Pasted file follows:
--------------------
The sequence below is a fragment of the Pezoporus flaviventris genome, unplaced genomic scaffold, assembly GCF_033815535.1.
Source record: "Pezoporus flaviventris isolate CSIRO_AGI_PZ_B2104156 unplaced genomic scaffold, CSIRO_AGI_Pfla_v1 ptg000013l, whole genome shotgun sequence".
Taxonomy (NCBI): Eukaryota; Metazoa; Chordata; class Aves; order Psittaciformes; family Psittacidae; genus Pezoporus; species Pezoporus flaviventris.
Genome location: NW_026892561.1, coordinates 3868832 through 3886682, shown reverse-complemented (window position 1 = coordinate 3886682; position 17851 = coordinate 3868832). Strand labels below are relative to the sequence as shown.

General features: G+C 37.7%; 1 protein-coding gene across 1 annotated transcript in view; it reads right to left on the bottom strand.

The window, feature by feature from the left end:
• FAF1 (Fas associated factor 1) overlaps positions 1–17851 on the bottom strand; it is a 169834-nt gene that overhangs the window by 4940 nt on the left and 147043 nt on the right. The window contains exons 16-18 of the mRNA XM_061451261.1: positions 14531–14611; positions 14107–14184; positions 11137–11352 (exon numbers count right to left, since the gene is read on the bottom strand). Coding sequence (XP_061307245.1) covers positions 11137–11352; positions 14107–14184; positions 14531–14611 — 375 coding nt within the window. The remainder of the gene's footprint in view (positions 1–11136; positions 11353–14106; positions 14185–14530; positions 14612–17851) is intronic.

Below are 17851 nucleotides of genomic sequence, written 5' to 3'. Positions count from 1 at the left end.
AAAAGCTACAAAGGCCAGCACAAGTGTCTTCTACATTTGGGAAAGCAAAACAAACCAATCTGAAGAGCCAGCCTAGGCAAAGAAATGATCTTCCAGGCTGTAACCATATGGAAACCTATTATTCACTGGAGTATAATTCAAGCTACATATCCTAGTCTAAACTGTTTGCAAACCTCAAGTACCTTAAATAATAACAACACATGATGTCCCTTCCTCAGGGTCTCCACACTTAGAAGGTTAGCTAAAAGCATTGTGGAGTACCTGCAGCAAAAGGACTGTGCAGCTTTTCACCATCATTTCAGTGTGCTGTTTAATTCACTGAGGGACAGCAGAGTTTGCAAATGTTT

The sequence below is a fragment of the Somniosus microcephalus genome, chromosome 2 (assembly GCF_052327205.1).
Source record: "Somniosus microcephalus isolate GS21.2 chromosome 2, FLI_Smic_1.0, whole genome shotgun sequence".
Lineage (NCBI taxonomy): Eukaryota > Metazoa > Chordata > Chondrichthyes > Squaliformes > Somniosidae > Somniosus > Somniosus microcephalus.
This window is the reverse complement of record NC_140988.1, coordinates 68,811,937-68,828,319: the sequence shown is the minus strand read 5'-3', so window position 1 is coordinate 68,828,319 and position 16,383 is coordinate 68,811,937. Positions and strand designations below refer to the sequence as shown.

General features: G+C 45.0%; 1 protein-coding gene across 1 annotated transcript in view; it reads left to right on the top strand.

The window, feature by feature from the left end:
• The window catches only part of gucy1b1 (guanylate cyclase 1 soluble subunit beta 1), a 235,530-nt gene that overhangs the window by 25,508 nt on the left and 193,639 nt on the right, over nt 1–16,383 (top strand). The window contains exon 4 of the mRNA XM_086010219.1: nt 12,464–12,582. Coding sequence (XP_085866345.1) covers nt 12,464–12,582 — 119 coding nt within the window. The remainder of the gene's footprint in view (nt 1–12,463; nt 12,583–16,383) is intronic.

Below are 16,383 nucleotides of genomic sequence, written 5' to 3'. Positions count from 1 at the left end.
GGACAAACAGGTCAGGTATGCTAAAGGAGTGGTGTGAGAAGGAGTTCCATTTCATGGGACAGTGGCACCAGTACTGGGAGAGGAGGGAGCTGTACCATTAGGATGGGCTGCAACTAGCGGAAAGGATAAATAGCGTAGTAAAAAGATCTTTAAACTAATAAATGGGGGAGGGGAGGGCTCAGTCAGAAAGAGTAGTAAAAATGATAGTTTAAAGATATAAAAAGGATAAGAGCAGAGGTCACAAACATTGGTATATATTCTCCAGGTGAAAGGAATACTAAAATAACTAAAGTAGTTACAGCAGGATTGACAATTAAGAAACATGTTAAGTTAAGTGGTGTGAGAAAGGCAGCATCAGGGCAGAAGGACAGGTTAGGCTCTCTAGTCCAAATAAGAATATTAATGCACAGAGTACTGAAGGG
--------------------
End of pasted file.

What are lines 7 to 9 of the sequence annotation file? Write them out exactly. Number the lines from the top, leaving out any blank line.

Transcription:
• FAF1 (Fas associated factor 1) overlaps positions 1–17851 on the bottom strand; it is a 169834-nt gene that overhangs the window by 4940 nt on the left and 147043 nt on the right. The window contains exons 16-18 of the mRNA XM_061451261.1: positions 14531–14611; positions 14107–14184; positions 11137–11352 (exon numbers count right to left, since the gene is read on the bottom strand). Coding sequence (XP_061307245.1) covers positions 11137–11352; positions 14107–14184; positions 14531–14611 — 375 coding nt within the window. The remainder of the gene's footprint in view (positions 1–11136; positions 11353–14106; positions 14185–14530; positions 14612–17851) is intronic.

Below are 17851 nucleotides of genomic sequence, written 5' to 3'. Positions count from 1 at the left end.
AAAAGCTACAAAGGCCAGCACAAGTGTCTTCTACATTTGGGAAAGCAAAACAAACCAATCTGAAGAGCCAGCCTAGGCAAAGAAATGATCTTCCAGGCTGTAACCATATGGAAACCTATTATTCACTGGAGTATAATTCAAGCTACATATCCTAGTCTAAACTGTTTGCAAACCTCAAGTACCTTAAATAATAACAACACATGATGTCCCTTCCTCAGGGTCTCCACACTTAGAAGGTTAGCTAAAAGCATTGTGGAGTACCTGCAGCAAAAGGACTGTGCAGCTTTTCACCATCATTTCAGTGTGCTGTTTAATTCACTGAGGGACAGCAGAGTTTGCAAATGTTT